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The Recovery Expert
with Sharie Stines, Psy.D.

How to Recognize a Controller and Take Back Your Life

Controlling people can be very taxing to be around after a while. This is because you spend so much of your energy, when with this person, trying to exert your own sense of agency or autonomy, and trying to ward off oppression. This can be very draining.  You may find yourself falling in to the role of a helpless child, needing guidance and advice all the time in order to make decisions.

Here are some common traits found in people that are controlling (Note, controllers can be either male or female, I used the pronoun “he” for simplicity):

  • At the beginning of the relationship he acts really “In” to you, which causes you to feel seen and wanted.Over time, you begin to wonder what happened to Mr. Wonderful. Where is he? What happened to all the love and affection that was being thrown your way? What happened was that you were being groomed and now that you’ve been sufficiently “sucked in” you are now entering the next phase of the relationship – no more Mr. Nice Guy.
  • Over time, the affection and compliments disappear, being replaced by disappointments and demands.This phase of the relationship is very disappointing. You come to start questioning your relationship, your value, and what you did wrong to cause the breach.
  • As the relationship progresses you begin to feel that you are losing your voice and your independence.Controllers rarely listen to others and over time, after being in a relationship with a controller, you start feeling incompetent and incapable of being a healthy adult. The controller has devalued your input to the relationship for so long, that the lack of validation begins to takes its toll on you and your self-worth begins to erode.
  • The controlling person believes that he is always right.It is really quite annoying to be around someone who believes he’s always right. After a while, you just want to scream. You learn to shut up and keep you opinions to yourself because the other person has demonstrated to you that he is not interested in anything you have to say.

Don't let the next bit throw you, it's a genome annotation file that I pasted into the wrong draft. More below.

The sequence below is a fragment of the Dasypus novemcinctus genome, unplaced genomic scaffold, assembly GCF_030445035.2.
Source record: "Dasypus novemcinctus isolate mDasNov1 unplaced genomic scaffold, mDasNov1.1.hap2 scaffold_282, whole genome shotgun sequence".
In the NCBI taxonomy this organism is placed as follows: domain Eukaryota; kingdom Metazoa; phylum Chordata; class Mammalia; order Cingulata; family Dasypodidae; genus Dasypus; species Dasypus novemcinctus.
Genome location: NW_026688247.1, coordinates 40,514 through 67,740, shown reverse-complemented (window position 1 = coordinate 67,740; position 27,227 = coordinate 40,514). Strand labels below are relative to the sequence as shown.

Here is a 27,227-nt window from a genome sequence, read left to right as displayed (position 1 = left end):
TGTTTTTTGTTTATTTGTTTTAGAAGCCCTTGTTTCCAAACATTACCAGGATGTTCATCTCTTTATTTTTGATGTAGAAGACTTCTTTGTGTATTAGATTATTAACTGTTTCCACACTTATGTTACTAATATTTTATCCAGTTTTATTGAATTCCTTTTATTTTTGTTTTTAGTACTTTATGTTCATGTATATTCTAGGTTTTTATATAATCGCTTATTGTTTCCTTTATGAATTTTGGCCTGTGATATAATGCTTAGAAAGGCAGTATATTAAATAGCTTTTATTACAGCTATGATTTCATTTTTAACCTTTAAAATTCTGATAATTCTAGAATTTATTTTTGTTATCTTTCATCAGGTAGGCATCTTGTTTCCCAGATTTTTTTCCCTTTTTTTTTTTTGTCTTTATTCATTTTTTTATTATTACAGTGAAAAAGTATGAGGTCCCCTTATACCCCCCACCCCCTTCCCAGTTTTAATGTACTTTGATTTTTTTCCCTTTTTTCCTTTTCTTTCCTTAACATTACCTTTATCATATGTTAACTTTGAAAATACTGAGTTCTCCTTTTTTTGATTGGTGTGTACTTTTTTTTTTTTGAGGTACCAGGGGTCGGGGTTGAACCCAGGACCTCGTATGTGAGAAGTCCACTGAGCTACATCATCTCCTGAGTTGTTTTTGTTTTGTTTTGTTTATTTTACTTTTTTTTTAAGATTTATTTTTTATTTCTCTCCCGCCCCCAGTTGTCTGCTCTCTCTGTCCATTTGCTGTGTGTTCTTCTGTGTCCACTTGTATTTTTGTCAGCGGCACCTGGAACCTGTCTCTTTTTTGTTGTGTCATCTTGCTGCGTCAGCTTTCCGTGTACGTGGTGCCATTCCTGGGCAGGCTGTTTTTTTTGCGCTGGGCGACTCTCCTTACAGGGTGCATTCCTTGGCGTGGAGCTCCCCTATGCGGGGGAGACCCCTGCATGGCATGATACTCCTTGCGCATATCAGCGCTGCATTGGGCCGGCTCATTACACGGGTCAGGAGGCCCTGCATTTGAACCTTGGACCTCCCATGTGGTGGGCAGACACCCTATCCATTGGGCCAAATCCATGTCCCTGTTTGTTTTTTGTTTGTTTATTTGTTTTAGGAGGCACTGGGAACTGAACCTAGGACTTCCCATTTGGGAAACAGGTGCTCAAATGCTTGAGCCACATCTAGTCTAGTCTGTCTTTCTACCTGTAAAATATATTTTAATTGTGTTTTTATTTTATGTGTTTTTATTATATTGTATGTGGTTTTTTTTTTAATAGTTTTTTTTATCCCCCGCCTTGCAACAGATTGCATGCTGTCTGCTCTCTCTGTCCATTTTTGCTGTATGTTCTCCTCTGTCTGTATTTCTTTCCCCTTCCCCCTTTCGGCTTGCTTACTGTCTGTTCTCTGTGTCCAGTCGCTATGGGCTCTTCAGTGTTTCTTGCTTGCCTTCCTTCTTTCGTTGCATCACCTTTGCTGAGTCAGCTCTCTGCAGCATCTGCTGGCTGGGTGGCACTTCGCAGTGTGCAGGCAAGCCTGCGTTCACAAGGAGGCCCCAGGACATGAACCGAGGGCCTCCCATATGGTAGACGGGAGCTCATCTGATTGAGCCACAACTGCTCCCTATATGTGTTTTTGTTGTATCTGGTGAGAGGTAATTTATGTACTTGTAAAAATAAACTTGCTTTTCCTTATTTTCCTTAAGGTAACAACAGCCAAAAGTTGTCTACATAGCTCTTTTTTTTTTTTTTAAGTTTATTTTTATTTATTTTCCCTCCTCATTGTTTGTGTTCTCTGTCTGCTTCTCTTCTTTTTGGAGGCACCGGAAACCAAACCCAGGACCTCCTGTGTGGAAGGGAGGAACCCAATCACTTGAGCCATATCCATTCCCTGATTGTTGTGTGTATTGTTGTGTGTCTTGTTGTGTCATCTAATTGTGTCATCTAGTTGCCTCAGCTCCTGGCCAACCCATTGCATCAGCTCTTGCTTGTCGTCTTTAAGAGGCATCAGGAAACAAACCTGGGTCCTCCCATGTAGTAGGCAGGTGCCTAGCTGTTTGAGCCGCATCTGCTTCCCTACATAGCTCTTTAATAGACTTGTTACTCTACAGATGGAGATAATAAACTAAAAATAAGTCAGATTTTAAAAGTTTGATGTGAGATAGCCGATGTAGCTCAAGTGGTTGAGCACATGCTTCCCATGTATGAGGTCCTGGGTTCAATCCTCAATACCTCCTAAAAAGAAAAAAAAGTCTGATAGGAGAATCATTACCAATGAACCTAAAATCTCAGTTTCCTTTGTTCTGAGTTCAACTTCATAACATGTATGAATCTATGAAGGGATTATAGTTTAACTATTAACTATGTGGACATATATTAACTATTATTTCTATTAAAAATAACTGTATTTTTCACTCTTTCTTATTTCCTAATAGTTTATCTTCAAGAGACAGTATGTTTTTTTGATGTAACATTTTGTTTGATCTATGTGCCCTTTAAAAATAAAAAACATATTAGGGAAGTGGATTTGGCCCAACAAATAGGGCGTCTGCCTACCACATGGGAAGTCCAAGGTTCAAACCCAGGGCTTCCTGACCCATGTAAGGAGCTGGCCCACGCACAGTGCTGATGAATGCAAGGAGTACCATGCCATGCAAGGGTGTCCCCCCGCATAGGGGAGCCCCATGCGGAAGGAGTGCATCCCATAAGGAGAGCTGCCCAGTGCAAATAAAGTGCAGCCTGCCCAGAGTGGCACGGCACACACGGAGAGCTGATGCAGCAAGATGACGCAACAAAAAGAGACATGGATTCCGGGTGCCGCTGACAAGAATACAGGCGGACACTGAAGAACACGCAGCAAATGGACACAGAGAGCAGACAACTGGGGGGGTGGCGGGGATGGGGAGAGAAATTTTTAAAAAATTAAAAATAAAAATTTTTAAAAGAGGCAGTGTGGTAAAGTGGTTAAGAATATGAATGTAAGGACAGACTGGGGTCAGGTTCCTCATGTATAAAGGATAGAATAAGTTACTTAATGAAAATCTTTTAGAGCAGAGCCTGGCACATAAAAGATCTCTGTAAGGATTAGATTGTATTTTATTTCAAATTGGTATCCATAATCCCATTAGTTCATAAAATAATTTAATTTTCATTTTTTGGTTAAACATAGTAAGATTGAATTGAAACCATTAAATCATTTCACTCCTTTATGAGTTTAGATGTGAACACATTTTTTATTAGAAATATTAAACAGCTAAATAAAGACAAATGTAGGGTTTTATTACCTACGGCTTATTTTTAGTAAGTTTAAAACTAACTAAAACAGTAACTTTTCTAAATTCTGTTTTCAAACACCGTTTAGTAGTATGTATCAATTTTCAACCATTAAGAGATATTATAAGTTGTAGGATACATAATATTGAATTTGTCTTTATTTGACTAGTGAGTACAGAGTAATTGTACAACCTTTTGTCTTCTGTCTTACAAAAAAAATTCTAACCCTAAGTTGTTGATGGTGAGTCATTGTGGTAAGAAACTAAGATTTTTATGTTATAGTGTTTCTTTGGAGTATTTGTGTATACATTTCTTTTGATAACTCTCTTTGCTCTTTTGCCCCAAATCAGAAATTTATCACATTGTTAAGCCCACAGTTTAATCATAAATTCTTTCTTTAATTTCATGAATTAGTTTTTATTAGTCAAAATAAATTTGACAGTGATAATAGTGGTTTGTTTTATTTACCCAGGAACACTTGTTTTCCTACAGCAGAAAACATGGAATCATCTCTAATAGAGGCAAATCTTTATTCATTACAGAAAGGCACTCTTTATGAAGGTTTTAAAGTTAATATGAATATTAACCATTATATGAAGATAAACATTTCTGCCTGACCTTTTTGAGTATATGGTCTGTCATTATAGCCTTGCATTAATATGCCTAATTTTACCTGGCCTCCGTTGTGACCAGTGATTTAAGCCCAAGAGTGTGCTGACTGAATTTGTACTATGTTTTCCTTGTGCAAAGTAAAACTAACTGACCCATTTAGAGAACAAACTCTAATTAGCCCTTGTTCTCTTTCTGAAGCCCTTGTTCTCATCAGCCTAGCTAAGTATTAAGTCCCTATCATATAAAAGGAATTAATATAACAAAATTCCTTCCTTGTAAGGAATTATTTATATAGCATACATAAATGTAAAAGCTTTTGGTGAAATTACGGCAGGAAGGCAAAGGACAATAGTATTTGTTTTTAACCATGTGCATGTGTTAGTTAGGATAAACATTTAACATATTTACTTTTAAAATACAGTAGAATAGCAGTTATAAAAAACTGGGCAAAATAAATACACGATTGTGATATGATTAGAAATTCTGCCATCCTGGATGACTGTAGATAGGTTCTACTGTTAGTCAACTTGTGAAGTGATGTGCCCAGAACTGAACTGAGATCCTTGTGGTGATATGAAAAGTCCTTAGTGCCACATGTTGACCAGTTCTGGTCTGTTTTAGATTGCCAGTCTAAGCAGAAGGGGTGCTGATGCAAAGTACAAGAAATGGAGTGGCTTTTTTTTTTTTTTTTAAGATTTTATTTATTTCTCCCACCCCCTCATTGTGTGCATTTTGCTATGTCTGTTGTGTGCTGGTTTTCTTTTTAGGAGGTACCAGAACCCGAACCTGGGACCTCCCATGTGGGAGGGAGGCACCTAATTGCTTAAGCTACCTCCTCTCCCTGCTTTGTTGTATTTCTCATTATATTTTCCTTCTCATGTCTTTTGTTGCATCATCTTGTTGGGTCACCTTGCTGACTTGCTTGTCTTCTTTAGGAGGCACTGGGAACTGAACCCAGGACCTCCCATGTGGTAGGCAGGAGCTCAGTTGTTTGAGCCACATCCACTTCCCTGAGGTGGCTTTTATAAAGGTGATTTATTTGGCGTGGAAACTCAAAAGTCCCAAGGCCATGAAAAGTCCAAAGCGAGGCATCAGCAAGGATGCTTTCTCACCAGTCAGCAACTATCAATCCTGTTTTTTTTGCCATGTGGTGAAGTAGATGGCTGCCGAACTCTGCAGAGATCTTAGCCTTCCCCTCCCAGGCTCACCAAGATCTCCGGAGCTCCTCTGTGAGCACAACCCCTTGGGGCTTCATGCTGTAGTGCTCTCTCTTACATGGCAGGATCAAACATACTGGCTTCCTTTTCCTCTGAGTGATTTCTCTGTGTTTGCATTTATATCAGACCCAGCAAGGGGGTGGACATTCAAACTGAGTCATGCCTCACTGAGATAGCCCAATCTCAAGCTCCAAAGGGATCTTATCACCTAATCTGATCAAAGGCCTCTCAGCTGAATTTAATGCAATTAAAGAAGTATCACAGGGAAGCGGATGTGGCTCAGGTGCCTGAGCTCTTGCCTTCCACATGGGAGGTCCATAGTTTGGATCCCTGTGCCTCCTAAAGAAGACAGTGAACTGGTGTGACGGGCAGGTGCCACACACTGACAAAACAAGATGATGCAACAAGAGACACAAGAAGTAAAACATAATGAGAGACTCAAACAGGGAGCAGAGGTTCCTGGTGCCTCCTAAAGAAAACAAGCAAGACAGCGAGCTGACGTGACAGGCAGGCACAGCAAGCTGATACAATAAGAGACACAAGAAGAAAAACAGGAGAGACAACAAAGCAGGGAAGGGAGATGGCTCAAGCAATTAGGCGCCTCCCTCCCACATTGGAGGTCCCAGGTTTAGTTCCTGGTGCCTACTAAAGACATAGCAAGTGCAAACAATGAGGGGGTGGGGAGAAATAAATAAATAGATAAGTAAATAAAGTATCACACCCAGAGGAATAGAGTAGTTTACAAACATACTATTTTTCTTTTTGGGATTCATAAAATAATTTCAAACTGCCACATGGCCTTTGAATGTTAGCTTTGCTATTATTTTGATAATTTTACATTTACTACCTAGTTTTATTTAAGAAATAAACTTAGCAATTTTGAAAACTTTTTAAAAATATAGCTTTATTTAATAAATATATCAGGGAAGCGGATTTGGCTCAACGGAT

• He needs you to be there under his terms and conditions.You may be so compliant and flexible that everything the controlling person wants from you is given to him. He has trained you, over time, that there really is no point in not allowing him to define the terms and conditions. After all, you’re flexible, and it’s just not worth the fight to go against him.
  • Controllers impose arbitrary rules on your life. There are as many rules as there are individuals imposing them. Each controller is unique and what he wants to control in you is just as individual. Perhaps your controller wants to tell you how to dress or what to eat. Perhaps he wants to tell you who you can be friends with. And, on top of wanting to tell you the rules in your life, he always assures you that it’s for your own good because he loves you so much.
  • Controllers believe they know what is best for you and everyone else all the time. Just because someone believes something is so, doesn’t make it so. Controlling people do not know what is best for others. Don’t buy in to this lie.
  • Controlling people have a specific moral code that you should live by.
    Controlling people use terms defining, “Normal,” and “All,” with great conviction.
  • They use the words, “You should,” or, “You should have,” all the time.
    This is annoying at best. No one likes to be oppressed with “shoulds” and “oughts.”